Is it about What you Say or Who you Are?: Challenging the Public and Private sphere in the Digital Age

by Dr. Janet Johnson on March 31, 2015

The recent events at The University of Oklahoma and the Hillary Clinton emailgate controversy is a teaching moment for everyone who uses technology to communicate. Mobile technology creates a vague definition of what is public and what is private.

The screens we look at each day keeps us disconnected from what we know to be true; everything on the Internet lasts forever. The smartphones we carry around allows everyone to become accidental journalists. We now have the ability to broadcast the worst in people as well as hold public officials accountable to share private emails. The right for a public official to have a private email account seems fair, but the words public official and private email still create a nebulous area of debate. The Internet is a great venue to read the news, but the Internet is also packed with lies and inaccurate information, which then leads the public seeking other avenues for the truth. This means placing private individuals into the public spotlight and public officials not having the right to privacy.

Since social media is filled with noise, the public’s need for the truth rises, especially when broadcast news journalists such as Brian Williams is caught fibbing. Recently, Brian Williams fabricated a story about being in a military helicopter that was hit by sniper fire. When the public cannot trust journalists whose job it is to share factual news accounts, the public will seek out the truth and demand justice elsewhere, which usually results in a Twitter hashtag. Citizens are taking truth telling into their own hands, which also holds their smartphone.

As much as the truth matters, the First Amendment is sacred in upholding our democracy. The First Amendment protects citizen’s freedom of speech—which means the First Amendment also protects people who Twitter shame. The students at the University of Oklahoma, who chanted a racial song that they were taught in their fraternity, did not expect to be infamous media icons. Technology allows unexpected individuals to become news within minutes. Take for example Alex from Target. His picture circulated on the Internet without his knowledge. Even though Alex from Target’s viral picture turned out to be beneficial to him–it still borders on violating a person’s right not to choose to become a public figure. With that said, OU students who were chanting racial slurs knew their hateful words were wrong. The OU students learned the most important social media lesson: if a smart phone is present—expect that nothing is private. The second lesson is that there are consequences to a person’s words both online and offline. Just ask Justine Sacco who tweeted before her flight to South Africa, “Going to Africa. Hope I don’t get AIDS. Just kidding. I’m white!” When she arrived in South Africa she found herself Twitter shamed and without a job.

The difference between the OU fraternity students and Hillary Clinton’s emailgate is that the boys were not public figures. The OU students are known for what they said and not for who they are. As for Hillary Clinton, people criticize her for who she is: former First Lady, Senator, Secretary of State, and a 2016 United States Presidential candidate hopeful. Former Secretary Clinton used a private email account during her tenure at the State Department. Now her emails are being scrutinized and questioned: which emails are considered public and which emails are considered private. The State Department said Hillary Clinton made the decision about which emails were federal record because the federal government allows each federal employee to make their own decision which private emails are archived. The media frenzy is to be expected. Hillary Clinton is a public figure whose husband lied while President of the United States. While she campaigned for President in 2008, Hillary Clinton lied about walking off a plane in Bosnia to sniper fire when she was First Lady. Clinton should understand by now that the public wants transparency and the truth from their government officials. Clinton’s email controversy is more about her past experiences than the actual private emails. Even though citizens hold public officials more accountable for their computer-mediated communications, citizens must remember all emerging media means emerging policies. All new technology comes with a learning curve—even for the federal government.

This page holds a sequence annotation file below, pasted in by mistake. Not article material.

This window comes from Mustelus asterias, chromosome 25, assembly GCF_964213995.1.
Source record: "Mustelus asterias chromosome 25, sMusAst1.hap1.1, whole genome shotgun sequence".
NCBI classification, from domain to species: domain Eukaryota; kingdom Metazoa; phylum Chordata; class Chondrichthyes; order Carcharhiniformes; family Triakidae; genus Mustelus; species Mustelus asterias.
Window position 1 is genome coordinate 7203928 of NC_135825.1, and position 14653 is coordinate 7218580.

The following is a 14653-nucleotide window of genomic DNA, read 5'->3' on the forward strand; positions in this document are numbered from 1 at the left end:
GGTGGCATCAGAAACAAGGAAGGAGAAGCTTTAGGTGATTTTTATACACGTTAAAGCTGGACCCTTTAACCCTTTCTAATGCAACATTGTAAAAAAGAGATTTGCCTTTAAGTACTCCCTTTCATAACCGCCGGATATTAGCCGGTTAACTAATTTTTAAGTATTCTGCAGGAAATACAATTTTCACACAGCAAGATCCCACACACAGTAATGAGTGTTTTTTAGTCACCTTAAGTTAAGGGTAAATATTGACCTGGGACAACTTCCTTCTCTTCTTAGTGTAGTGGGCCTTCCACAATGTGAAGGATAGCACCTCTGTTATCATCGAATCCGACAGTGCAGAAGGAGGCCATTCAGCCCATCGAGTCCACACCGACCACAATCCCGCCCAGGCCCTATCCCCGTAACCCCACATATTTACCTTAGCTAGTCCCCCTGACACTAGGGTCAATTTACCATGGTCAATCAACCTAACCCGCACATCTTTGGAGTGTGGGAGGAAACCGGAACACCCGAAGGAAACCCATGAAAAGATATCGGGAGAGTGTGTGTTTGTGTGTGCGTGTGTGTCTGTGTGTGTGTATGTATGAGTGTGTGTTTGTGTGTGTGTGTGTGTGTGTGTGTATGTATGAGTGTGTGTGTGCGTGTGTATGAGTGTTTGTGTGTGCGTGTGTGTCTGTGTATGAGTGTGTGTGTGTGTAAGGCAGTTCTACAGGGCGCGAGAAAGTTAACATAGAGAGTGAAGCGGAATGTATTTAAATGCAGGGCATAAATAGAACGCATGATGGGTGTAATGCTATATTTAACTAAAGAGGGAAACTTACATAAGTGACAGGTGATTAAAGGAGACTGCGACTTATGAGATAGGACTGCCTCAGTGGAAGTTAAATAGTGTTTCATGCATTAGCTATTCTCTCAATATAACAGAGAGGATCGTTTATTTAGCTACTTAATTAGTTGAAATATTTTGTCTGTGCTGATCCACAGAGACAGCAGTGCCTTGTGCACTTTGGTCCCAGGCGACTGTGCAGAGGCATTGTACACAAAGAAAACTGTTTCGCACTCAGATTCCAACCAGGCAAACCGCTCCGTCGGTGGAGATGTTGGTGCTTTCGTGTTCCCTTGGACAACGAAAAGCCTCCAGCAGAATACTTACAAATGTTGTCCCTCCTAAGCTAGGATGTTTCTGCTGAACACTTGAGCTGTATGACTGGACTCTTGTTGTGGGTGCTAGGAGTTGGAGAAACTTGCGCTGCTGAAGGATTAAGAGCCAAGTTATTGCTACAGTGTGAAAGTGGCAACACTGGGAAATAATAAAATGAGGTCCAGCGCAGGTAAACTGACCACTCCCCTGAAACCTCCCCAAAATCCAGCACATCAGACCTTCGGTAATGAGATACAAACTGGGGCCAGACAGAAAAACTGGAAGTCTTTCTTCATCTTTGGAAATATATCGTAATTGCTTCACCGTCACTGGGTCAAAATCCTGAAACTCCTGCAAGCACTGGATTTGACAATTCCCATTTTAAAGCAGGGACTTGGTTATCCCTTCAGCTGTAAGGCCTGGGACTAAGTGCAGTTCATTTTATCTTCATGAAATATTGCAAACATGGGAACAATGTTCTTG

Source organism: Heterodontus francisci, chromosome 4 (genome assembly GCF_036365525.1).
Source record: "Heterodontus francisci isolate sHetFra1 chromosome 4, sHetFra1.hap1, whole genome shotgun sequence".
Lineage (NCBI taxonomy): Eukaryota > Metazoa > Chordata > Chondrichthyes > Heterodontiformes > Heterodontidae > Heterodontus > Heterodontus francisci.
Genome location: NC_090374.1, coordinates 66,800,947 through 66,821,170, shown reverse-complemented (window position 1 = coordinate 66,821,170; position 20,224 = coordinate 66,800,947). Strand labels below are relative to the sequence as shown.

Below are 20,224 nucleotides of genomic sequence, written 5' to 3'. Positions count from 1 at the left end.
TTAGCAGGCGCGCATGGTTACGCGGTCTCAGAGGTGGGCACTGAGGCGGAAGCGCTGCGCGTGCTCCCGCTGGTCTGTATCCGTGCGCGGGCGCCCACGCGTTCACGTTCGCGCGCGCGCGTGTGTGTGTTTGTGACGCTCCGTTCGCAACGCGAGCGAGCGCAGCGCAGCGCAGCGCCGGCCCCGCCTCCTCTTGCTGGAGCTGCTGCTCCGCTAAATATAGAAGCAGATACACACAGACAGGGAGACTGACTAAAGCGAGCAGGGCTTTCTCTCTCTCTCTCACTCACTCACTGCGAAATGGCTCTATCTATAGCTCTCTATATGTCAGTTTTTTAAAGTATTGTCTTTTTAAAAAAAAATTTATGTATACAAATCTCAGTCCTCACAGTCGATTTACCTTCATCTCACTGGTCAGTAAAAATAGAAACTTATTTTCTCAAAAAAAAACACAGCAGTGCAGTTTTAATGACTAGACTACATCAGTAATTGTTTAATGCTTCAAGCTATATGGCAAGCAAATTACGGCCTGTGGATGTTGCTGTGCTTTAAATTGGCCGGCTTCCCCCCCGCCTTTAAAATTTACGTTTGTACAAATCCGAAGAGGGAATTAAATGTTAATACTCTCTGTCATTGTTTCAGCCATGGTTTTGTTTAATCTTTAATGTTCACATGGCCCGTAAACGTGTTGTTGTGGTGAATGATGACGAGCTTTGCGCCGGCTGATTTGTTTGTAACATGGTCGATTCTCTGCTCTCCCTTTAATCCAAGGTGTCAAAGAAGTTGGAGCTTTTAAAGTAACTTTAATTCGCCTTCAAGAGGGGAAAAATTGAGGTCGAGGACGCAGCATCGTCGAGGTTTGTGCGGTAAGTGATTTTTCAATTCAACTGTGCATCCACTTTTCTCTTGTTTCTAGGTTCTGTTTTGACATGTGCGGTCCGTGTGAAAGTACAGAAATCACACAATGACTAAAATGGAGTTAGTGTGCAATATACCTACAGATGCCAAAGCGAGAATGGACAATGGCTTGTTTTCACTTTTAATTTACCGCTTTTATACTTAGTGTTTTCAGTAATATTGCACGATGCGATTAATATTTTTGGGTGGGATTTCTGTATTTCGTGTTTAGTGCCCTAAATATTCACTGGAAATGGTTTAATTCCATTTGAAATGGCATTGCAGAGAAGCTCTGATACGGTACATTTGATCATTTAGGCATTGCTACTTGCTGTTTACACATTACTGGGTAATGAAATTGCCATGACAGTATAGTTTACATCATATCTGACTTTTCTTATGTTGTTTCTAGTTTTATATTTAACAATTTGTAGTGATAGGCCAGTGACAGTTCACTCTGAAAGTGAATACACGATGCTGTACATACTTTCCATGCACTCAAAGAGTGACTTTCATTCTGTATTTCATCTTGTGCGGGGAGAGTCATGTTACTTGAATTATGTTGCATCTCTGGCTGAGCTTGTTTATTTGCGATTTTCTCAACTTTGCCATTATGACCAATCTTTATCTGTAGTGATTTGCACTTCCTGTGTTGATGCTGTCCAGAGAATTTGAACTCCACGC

Both the OU incident and the Hillary Clinton emailgate are teachable moments that challenge the definition of privacy. People’s most private thoughts could be hacked, recorded and sent into the public domain. College students who did not intend to become public figures need to realize that social media is a powerful public platform that can expose the truth. Moreover, public officials need to realize we hold them to a higher standard when they use a private email account during work hours. Public officials and private citizens who use technology need to realize there are consequences to their actions both online as well as offline. The ambiguous line between what is public and what is private is going to get even more ambiguous and messy. As long as there are screens–consider even the most private places public (yes, Hillary—even your private email account) because tomorrow you might become the next hashtag.

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